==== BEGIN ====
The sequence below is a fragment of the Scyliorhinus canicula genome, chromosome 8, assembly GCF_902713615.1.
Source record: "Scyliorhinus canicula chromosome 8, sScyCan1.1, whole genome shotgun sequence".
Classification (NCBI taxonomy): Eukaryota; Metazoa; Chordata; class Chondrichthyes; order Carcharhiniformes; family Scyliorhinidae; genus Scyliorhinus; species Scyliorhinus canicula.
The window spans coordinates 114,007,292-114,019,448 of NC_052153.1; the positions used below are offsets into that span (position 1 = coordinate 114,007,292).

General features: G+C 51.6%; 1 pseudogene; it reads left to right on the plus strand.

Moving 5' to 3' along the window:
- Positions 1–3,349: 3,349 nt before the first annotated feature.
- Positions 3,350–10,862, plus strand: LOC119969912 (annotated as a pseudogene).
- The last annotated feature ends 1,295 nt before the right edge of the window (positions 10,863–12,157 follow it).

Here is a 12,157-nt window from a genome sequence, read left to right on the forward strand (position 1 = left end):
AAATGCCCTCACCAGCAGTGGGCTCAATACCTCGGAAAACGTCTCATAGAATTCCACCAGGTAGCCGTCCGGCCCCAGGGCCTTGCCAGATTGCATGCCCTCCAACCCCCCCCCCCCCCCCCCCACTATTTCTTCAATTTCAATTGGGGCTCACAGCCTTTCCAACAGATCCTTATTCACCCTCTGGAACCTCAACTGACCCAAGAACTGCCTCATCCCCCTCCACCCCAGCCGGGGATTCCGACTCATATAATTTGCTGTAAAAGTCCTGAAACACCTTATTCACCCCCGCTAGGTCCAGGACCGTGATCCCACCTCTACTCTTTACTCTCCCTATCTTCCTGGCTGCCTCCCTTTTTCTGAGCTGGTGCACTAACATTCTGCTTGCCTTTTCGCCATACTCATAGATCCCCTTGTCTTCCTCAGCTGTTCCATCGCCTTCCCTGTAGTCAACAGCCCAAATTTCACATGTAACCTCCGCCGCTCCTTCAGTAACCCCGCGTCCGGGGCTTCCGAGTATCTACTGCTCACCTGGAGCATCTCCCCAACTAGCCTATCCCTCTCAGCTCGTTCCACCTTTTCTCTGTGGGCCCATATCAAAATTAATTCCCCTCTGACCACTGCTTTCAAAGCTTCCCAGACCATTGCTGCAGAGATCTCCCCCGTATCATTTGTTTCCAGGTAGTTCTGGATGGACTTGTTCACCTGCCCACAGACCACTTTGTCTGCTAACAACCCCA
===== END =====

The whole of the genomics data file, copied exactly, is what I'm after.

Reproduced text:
The sequence below is a fragment of the Scyliorhinus canicula genome, chromosome 8, assembly GCF_902713615.1.
Source record: "Scyliorhinus canicula chromosome 8, sScyCan1.1, whole genome shotgun sequence".
Classification (NCBI taxonomy): Eukaryota; Metazoa; Chordata; class Chondrichthyes; order Carcharhiniformes; family Scyliorhinidae; genus Scyliorhinus; species Scyliorhinus canicula.
The window spans coordinates 114,007,292-114,019,448 of NC_052153.1; the positions used below are offsets into that span (position 1 = coordinate 114,007,292).

General features: G+C 51.6%; 1 pseudogene; it reads left to right on the plus strand.

Moving 5' to 3' along the window:
- Positions 1–3,349: 3,349 nt before the first annotated feature.
- Positions 3,350–10,862, plus strand: LOC119969912 (annotated as a pseudogene).
- The last annotated feature ends 1,295 nt before the right edge of the window (positions 10,863–12,157 follow it).

Here is a 12,157-nt window from a genome sequence, read left to right on the forward strand (position 1 = left end):
AAATGCCCTCACCAGCAGTGGGCTCAATACCTCGGAAAACGTCTCATAGAATTCCACCAGGTAGCCGTCCGGCCCCAGGGCCTTGCCAGATTGCATGCCCTCCAACCCCCCCCCCCCCCCCCCCACTATTTCTTCAATTTCAATTGGGGCTCACAGCCTTTCCAACAGATCCTTATTCACCCTCTGGAACCTCAACTGACCCAAGAACTGCCTCATCCCCCTCCACCCCAGCCGGGGATTCCGACTCATATAATTTGCTGTAAAAGTCCTGAAACACCTTATTCACCCCCGCTAGGTCCAGGACCGTGATCCCACCTCTACTCTTTACTCTCCCTATCTTCCTGGCTGCCTCCCTTTTTCTGAGCTGGTGCACTAACATTCTGCTTGCCTTTTCGCCATACTCATAGATCCCCTTGTCTTCCTCAGCTGTTCCATCGCCTTCCCTGTAGTCAACAGCCCAAATTTCACATGTAACCTCCGCCGCTCCTTCAGTAACCCCGCGTCCGGGGCTTCCGAGTATCTACTGCTCACCTGGAGCATCTCCCCAACTAGCCTATCCCTCTCAGCTCGTTCCACCTTTTCTCTGTGGGCCCATATCAAAATTAATTCCCCTCTGACCACTGCTTTCAAAGCTTCCCAGACCATTGCTGCAGAGATCTCCCCCGTATCATTTGTTTCCAGGTAGTTCTGGATGGACTTGTTCACCTGCCCACAGACCACTTTGTCTGCTAACAACCCCA